The results were highly satisfactory for the doctors and the patients who worked with these systems. Having good quality images sent by the patients facilitated qualitative and quantitative evaluation and made it possible to make decisions regarding treatment, medical discharges, etc. Having been trained in evaluating TD consultations made the entire process faster, more efficient, and with fewer errors.


Now that it is clear that TD is finally here to stay, the system that appears to work best at present is the following:

  • -

    Asynchronous TD between family physician and specialist, with implementation of channels that make it possible to communicate between them more easily (messaging systems that are part of the electronic medical records platform) in order to exchange opinions, send comments regarding treatments, etc.

  • -

    Direct TD with the patient, by means of a telephone call or videoconference and exchange of images or other files (reports in PDF format) via SMS (Figs. 1 and 2).

    Figure 1.

    Digital ecosystem at the dermatology department of Hospital Virgen Macarena.

    Figure 2.

    Working system at the dermatology department of Pius Hospital de Valls. Abbreviations: MOS indicates minor outpatient surgery; EMR, electronic medical record.


The dermatology department of the immediate future must have access to technologies (networks, platforms, applications, hardware) with which to generate a digital ecosystem that is integrated in all the clinical and patient-care activities. The implementation and successful rollout of this ecosystem will require a thorough but gradual functional redesign of the dermatology department, which includes the following structural, technical, and functional components (Table 2):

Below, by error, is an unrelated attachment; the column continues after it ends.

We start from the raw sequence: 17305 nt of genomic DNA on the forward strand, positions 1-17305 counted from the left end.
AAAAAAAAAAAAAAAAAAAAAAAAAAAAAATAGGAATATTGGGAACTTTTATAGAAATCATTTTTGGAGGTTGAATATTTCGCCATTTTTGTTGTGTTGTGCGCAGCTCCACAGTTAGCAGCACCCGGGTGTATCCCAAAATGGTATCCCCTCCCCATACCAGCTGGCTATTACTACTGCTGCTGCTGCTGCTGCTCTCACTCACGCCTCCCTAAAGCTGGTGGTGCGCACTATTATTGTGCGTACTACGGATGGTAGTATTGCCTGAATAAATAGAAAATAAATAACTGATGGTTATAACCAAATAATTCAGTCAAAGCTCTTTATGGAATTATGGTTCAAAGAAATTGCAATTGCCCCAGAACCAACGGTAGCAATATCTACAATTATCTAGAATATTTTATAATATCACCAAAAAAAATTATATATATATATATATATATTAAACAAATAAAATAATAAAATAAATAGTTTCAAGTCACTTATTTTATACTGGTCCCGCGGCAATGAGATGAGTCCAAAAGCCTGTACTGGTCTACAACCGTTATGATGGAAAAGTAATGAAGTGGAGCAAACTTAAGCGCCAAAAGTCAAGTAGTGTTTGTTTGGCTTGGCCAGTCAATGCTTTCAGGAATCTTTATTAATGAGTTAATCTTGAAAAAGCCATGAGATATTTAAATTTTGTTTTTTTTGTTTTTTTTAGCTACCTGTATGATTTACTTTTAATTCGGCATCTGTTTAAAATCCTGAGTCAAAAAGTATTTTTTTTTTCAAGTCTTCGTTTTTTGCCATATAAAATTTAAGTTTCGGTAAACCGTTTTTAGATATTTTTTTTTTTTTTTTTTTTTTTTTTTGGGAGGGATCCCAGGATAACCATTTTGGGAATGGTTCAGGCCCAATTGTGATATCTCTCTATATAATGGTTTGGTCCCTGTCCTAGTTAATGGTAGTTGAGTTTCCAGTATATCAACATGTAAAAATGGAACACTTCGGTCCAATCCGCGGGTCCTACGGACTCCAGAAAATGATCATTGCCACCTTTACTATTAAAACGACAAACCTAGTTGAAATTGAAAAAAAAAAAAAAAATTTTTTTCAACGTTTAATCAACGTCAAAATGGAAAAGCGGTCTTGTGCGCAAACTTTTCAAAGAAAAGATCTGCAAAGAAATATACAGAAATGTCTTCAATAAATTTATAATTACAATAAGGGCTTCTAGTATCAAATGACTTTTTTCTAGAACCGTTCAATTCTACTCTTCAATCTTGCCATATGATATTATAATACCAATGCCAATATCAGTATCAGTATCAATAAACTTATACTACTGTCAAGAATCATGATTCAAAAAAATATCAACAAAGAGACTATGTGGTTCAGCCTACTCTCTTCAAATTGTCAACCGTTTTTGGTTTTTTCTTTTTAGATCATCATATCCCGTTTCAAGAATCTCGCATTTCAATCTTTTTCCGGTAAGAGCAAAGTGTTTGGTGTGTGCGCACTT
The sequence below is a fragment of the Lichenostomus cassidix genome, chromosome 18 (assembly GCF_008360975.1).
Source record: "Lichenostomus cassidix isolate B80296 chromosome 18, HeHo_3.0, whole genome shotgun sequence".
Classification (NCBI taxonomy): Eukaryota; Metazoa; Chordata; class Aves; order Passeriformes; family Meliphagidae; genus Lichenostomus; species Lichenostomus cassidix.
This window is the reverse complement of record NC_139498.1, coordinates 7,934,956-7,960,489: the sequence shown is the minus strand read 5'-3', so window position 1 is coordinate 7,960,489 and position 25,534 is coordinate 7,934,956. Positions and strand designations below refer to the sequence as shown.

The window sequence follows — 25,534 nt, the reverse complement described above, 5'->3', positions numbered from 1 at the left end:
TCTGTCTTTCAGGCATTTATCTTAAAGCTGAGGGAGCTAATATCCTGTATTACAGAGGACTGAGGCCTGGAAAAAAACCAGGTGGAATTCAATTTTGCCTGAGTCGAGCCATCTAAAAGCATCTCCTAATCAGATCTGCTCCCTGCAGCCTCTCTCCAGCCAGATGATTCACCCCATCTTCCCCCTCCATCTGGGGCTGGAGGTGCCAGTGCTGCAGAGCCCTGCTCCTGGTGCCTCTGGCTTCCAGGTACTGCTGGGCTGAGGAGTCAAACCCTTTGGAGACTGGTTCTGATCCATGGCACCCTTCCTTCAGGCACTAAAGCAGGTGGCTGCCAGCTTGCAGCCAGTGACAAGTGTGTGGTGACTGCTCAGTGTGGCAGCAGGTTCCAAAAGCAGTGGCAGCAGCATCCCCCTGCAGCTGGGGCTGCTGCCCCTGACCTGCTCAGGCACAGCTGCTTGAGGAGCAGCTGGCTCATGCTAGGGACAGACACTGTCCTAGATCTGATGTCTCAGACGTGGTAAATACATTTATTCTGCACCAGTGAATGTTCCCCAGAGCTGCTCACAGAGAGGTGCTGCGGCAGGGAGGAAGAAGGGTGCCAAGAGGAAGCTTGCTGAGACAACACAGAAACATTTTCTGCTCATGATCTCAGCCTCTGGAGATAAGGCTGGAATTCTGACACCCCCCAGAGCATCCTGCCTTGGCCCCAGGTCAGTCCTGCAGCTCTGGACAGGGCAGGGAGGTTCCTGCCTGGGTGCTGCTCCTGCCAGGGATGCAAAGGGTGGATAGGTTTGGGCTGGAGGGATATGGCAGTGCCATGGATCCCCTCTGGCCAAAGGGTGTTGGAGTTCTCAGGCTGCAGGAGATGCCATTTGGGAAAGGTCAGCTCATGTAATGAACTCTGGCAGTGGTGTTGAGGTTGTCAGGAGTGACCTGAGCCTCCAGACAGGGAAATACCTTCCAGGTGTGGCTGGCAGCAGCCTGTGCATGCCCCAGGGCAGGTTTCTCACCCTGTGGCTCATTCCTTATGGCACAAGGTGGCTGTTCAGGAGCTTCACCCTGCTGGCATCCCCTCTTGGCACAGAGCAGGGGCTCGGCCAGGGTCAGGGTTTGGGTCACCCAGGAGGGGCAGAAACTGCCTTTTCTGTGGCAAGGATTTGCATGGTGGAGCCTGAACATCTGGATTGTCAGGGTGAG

• -

    Telemedicine platform integrated in the information systems and with functionalities for the following types of digital consultation:

  • -

    Indirect, asynchronous consultation: virtual consultation between the family physician and the dermatologist by means of clinical and dermoscopic images taken at the health care center for the initial visit from primary care. This functionality is applicable to the virtual consultation between a physician at a hospital department and the dermatologist for the hospital internal consultation and outpatient internal consultation.

  • -

    Direct, asynchronous consultation: virtual consultation between the patient and dermatologist by means of clinical images taken using the patient’s smartphone. This functionality is applicable to follow-up patients with chronic skin disease or in systemic treatment for control of the disease or therapeutic response. This functionality also allows for the initial visit of the patient to the dermatologist in situations where it is not possible to access the health center (lockdown, seasonal isolation, etc.).

  • -

    Real-time virtual consultation (video consultation): consultation between the patient or the family doctor and the dermatologist by means of an audio and video connection. This functionality is applicable to resolving specific incidences of patients in follow-up by the dermatology department. In the setting of private dermatology or in situations with low patient-care pressure, it can also be seen as a way of accessing the dermatologist.

  • -

    Reorganization of schedules and in-person activity in the dermatology department.

  • -

    Definition and generation of schedules for direct care of patients evaluated by means of virtual consultation and candidates for an in-person consultation without criteria for a monographic consultation.

  • -

    Availability of a schedule or procedures unit to apply treatments as a single event for patients seen by virtual consultation.

  • -

    Definition of consultation criteria in a monographic unit and procedure for direct management of appointments in these units.

  • -